Colin Drury of The Star, Sheffield, was named columnist of the year at the 2011 Regional Press Awards. Here he shares some tips on the art of column writing.
Two years ago I received an email from a man addressing me as F*** Face and referring me to an internet site set up in my honour.
It was a Facebook hate group. At first I laughed at ‘We Hate Colin Drury Of The Halifax Evening Courier’. Then I noticed it had more friends than my own profile.
And I thought: well, blimey, there’s no denying that stings a bit.
Perhaps, I should have expected it. For days I’d received emails questioning my parentage and suggesting my life expectancy might be somewhat shorter than a healthy 26-year-old could reasonably expect.
For days, my editor had taken furious calls from readers demanding I be axed, and in many cases offering to do the axing. For days a colleague refused to speak to me.
Strange couple of weeks, all told. I felt like Russell Brand probably did at the height of Sachsgate. Only without the consolation of having slept with a Satanic Slut.
Anonymous trainee hack to Halifax’s most despised man. In 500 words.
Tip number one, then, for aspiring newspaper columnists: grow a thick skin.
Tip number two, never write disparagingly about dogs.
More specifically never write disparagingly about dogs if you’re going to conclude by calling for a cull of all family pets – including, as I did, my own aunt’s faithful Labrador.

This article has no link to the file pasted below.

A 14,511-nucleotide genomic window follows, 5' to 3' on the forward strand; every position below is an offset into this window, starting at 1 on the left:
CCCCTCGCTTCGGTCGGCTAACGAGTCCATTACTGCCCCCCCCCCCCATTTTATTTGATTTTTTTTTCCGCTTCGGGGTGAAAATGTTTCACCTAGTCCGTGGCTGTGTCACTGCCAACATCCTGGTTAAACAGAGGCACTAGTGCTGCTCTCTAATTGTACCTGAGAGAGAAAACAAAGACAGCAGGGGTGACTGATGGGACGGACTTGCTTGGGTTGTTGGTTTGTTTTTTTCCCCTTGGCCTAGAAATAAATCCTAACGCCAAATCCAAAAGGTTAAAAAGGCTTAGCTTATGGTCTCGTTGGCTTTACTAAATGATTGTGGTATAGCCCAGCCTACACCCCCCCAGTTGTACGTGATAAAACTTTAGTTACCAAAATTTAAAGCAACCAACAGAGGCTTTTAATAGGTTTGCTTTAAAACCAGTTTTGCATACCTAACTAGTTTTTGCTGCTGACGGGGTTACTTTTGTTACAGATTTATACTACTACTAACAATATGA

I should stress here, I wasn’t serious.
The piece was written with tongue firmly in cheek and – I’ll not go into the hows and whys – was intended to highlight my own petty vanities and insecurities.
But on reflection it was a rubbish read banged out an hour before deadline which fully deserved all those metaphorical dog turds posted to my not-so-metaphorical inbox.
The point of the anecdote? To highlight that being a newspaper columnist isn’t all free drugs and backstage blowjobs.
In fact, it’s never any of those things. Not for me anyway, although I’m sure Richard Littlejohn has a fruity tale or two.
Of course there are plus points, it gives you an incredible window to fill with your opinions and anecdotes.
But there are also definite lows: generally when you realise your opinions are halfbaked, your best anecdote is how a vending machine coughed up two bags of Quavers when you paid for just one, and there’s a sub looking over your shoulder asking ‘if you can file something in, ohhh, looks at his watch, is about five minutes ago any good for you?’
Have I put you off yet? Don’t be. Thick skin, remember? Because, above all else, writing a column is amazing fun. And that’s why I don’t want to ruin it with too many hints and tips.
For sure there are some obvious ‘rules’ to follow. Your subject should lend itself to comment or ridicule; you need to be engaging and coherent; you should have a point.
But what’s more important is you don’t try so hard to write that you become bland; that you don’t try so hard to emulate others that you never develop your own voice.
Be who you are. A more entertaining and opinionated version for sure, but be yourself nonetheless.
So, with that in mind, all I can really offer are a couple of hints which have served me alright.
First, if you have 500 words, write 700 and take some time to polish it down. Get rid of the fat, whittle it away, scrub it up.
The Ramones famously wrote songs four minutes long then smashed them down to two. Same applies.
Second, always finish strongly. A decent conclusion can turn an average piece into something profound. Albert Camus wrote entire books based on that principle.
Make the end certain, make it sudden, or perhaps make it refer to the start. Follow these tips and you too may one day have your very own Facebook hate group. See what I did there?
This article was first published in Press Gazzette's monthly magazine last year